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Are Consumers Ready to Spend More? And Borrow More?

If you’re a banker, that’s what your colleagues think. Our latest quarterly survey of US and Canadian bank risk professionals finds that they expect consumers to spend more and borrow more over the next six months.

Our survey results are always fascinating to me because the consensus thinking of bankers usually comes through loud and clear. This quarter was no exception. Among the professionals we polled, 46% expect the amount of new credit requested by consumers to increase, while just 16% expect it to decrease. Similarly, 46% of bankers expect requests for credit line increases to go up, while just 8% expect such requests to go down.

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Moreover, we found that 53% of lenders polled expect credit card balances to increase over the next six months, while just 7% expect balances to decrease. The consumer appetite for spending, and a willingness to take on debt to support that spending, appears to be gaining strength. Evidence of this trend can also be seen in Commerce Department data – consumer spending rose .3% in August after rising .2% in July.

In this survey, we added an interesting question that we hadn’t asked in the past – which consumers are likely to fuel this anticipated growth in lending? Half of all respondents said that borrowers in the 30-39 age range will drive the most growth. Nearly a quarter of respondents (22%) expect borrowers aged 20-29 to be the largest source of growth. Only 18% of our survey takers feel that growth would be largest among borrowers aged 40 or older.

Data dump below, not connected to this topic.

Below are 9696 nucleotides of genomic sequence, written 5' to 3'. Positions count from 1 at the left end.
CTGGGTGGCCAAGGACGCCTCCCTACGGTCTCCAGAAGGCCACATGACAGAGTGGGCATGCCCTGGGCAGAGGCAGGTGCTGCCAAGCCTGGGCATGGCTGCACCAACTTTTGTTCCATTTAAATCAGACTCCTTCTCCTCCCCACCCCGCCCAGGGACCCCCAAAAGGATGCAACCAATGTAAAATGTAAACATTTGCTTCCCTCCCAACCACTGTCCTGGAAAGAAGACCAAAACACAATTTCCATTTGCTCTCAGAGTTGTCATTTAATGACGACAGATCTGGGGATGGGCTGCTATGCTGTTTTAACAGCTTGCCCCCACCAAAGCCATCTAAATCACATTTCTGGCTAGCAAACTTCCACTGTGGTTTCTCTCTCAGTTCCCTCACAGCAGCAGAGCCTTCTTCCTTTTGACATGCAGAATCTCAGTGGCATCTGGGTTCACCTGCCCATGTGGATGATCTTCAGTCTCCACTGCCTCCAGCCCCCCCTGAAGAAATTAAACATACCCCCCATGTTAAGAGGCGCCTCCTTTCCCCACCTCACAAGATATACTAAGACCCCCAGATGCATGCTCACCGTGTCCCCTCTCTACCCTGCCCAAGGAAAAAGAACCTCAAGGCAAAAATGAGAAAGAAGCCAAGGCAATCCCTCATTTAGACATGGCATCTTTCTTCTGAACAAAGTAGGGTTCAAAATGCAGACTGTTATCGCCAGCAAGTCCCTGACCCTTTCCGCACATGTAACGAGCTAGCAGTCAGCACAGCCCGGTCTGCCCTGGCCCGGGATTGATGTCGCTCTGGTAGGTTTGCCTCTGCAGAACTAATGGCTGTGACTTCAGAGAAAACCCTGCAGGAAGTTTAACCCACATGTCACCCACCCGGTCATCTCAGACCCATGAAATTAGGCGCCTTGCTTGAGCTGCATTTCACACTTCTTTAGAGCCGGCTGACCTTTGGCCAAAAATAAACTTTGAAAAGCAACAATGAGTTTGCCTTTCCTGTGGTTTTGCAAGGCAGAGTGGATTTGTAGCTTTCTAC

It’s not shocking that our respondents expect lending to grow most among the younger age groups. But it is a bit surprising that more than 70% of our respondents expect people under age 39 to account for most of the growth, particularly with underwriting standards for mortgages remaining high. The average FICO® Score for mortgages backed by Fannie and Freddie in June was 766. That’s 50 points above where it was in the early 2000s. Those underwriting standards make it a bit harder for first-time (often young) homebuyers to qualify for mortgages.

Also in the survey, we asked a set of questions about credit supply and demand. More than 70% of respondents expect supply to meet demand for new residential mortgages and small business loans in the upcoming six months. Over 80% expect supply to meet demand for mortgage refinancing, credit cards, auto loans and student loans. These are some of the highest figures we’ve ever seen in our survey. There were no loan types for which demand was expected to exceed supply.

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And lastly, when it comes to delinquency risk, the concern centered on one loan type: student loans. Nearly half of our respondents (49%) expect an increase in student loan delinquencies, while 15% expect a decrease. This is the eighth consecutive quarter in which there was significant concern about delinquencies on student loans. This concern doesn’t appear to be going away anytime soon.

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Get a detailed report about our survey results.

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